“The truth of the matter is that it is not peculiar to Nigeria. Let’s establish that. It can happen anywhere. The issue is: If it happens, is there a denial or acceptance? From what is on ground, there is an acceptance on the part of the Nigerian Army.

“It is like heaven is a deep-blue sea, to strike or not to strike. Remember the one that happened in Nasarawa. When they see people in the bush in large numbers, at times they want to be pre-emptive and they will strike, only for them to realise that they have struck the wrong people.

“The solution to incidents like that is what they were being told during training, which is to be precise in their intelligence gathering, and to triangulate it.

“Our problem here in Nigeria is that if it happens, we will talk about it for one week, two weeks, and we will sweep it under the carpet. This should be an opportunity for them to review air operations and try to fine-tune it.”

In a statement on December 6 shortly after the Kaduna incident, the United Nations (UN) Human Rights Office spokesperson, Seif Magango noted, “While we note that the authorities have termed the civilian deaths as accidental, we call on them to take all feasible steps in the future to ensure that civilians and civilian infrastructure are protected in consistence with Nigeria’s international law obligations.

“They must review the rules of engagement and standard operating procedures to ensure that such incidents do not happen again.

“We are particularly alarmed by reports that the strike was based on the “pattern of activities” of those at the scene, which was wrongly analysed and misinterpreted. There are serious concerns as to whether the so-called “pattern of life” strikes sufficiently comply with international law.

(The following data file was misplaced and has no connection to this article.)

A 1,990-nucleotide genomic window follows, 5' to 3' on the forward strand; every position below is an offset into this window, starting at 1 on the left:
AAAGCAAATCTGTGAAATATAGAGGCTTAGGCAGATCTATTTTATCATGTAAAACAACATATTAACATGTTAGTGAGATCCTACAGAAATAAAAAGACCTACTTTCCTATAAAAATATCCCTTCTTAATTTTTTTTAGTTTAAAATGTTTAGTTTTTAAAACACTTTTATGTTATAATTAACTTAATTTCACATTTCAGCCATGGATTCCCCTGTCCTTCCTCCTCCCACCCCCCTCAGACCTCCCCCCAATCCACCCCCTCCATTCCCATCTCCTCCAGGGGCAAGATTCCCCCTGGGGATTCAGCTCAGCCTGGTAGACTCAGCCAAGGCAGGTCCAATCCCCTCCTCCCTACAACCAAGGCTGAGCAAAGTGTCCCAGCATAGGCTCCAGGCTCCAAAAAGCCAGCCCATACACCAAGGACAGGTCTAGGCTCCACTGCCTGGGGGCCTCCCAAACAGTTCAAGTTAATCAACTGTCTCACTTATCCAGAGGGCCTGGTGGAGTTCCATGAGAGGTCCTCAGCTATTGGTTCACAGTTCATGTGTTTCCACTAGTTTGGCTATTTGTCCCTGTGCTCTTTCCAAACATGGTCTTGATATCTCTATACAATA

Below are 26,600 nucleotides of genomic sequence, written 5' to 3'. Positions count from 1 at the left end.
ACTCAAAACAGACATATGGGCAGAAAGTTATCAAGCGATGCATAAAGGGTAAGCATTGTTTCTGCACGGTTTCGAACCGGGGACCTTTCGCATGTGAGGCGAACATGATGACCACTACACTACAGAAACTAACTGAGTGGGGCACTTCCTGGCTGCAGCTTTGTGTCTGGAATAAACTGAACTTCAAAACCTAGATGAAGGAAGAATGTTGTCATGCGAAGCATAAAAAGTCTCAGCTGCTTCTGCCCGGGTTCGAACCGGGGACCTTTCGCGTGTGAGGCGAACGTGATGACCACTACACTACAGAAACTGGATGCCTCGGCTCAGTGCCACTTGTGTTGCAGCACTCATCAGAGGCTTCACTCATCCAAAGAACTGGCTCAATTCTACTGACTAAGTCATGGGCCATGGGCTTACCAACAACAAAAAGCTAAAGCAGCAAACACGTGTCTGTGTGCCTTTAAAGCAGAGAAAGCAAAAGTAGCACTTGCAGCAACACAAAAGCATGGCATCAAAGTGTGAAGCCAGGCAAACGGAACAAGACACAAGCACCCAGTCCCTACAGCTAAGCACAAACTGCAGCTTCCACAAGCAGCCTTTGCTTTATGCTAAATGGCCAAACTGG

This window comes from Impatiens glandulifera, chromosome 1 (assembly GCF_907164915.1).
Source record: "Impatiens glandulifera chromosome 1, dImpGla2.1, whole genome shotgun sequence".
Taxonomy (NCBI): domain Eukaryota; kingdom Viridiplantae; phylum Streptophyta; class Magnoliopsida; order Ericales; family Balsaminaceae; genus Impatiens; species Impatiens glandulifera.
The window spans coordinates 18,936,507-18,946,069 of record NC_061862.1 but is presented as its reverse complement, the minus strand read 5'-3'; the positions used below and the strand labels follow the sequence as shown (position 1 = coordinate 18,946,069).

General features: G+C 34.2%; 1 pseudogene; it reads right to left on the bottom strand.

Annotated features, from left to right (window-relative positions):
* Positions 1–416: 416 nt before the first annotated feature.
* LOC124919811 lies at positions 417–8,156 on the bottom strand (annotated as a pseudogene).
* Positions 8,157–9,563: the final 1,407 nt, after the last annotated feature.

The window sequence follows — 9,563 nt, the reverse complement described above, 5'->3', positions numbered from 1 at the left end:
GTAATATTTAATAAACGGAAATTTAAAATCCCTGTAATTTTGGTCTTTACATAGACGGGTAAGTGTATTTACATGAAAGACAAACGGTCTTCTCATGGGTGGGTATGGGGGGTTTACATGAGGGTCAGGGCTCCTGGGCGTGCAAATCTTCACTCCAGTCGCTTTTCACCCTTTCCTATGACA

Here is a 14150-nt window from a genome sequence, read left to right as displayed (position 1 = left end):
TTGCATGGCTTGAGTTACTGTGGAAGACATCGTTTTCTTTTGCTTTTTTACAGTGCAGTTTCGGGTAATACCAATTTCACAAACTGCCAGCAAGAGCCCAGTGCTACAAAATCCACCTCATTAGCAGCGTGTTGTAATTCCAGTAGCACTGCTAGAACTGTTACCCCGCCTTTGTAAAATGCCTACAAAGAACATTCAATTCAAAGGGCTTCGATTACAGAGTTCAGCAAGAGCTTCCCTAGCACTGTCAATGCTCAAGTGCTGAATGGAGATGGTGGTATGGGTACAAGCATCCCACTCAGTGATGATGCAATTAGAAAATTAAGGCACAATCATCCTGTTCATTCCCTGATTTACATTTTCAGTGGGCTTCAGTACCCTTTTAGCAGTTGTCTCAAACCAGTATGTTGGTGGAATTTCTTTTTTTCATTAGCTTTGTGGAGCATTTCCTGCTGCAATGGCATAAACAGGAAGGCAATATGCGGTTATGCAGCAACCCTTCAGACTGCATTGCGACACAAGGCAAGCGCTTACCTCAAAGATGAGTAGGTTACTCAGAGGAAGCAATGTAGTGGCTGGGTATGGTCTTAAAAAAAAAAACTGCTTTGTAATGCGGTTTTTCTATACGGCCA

“We urge the Nigerian authorities to thoroughly and impartially investigate all alleged violations of international human rights and international humanitarian law, including deaths and injuries from air force strikes, and hold those found responsible to account. The government should also provide victims of any unlawful strikes and their families with adequate reparations,” he said.

Mukhtar Ismail, another security expert, lamented that the Nigerian government rarely fulfills its promises.

“Is there any record that all the victims that die as a result of airstrike in the last 10 years have been compensated in line with global best practices? I don’t think so.

“In most cases, families of victims only get foodstuff and peanuts and that is all. They are mostly left to continue licking their wounds, and this is not the way to go. There must be compensation; there must be empathy. They should be made to believe that indeed, the attacks were not deliberate.

“President Tinubu should empanel a committee and revisit all previous cases of ill-fated airstrikes against innocent civilians, and they should be compensated,” he said.

Apart from calls for reparation by prominent northern groups like the Northern Elders Forum (NEF), the Jama’atu Nasril Islam, Fityanul Islam, among other notable voices, the Arewa Consultative Forum, on Thursday, demanded the removal of the General Officer Commanding One Division of the Nigerian Army, Kaduna, Major-General V.U. Okoro over the accidental bombing of Tudun Biri.

In a statement issued by its national publicity secretary, Prof Tukur Muhammad, the ACF called for the removal of some army officers in Kaduna to ensure thorough investigation.

It stated, “The General Officer Commanding One Division of the Nigerian Army, Kaduna, along with his immediate subordinate officers, should be redeployed to allow for unfettered investigation.

“As a trite principle of justice, One Division of the Nigerian Army must not, and should not be allowed to investigate itself. An independent panel of investigators is clearly indicated. Further, the results of the investigation must be made public, issues that border on national security considerations excepted.

“The defence headquarters should retract its needless statement. The Ministry of Defence and the Armed Forces in particular should take steps to ensure that such incidents are avoided or contained to the barest minimum humanly possible.

“The federal government must take responsibility for full compensation to all victims of Tudun Biri. The gesture should also be extended to victims from all previous such incidents.”

Recall that Vice President Kashim Shettima, who was in Kaduna on Thursday on behalf of President Bola Tinubu, had said that the government would get to the root of the incident.

“All measures will be taken to ensure that future occurrences are averted. The government will go to the root of the issue and anyone found culpable will be punished accordingly,” he had said.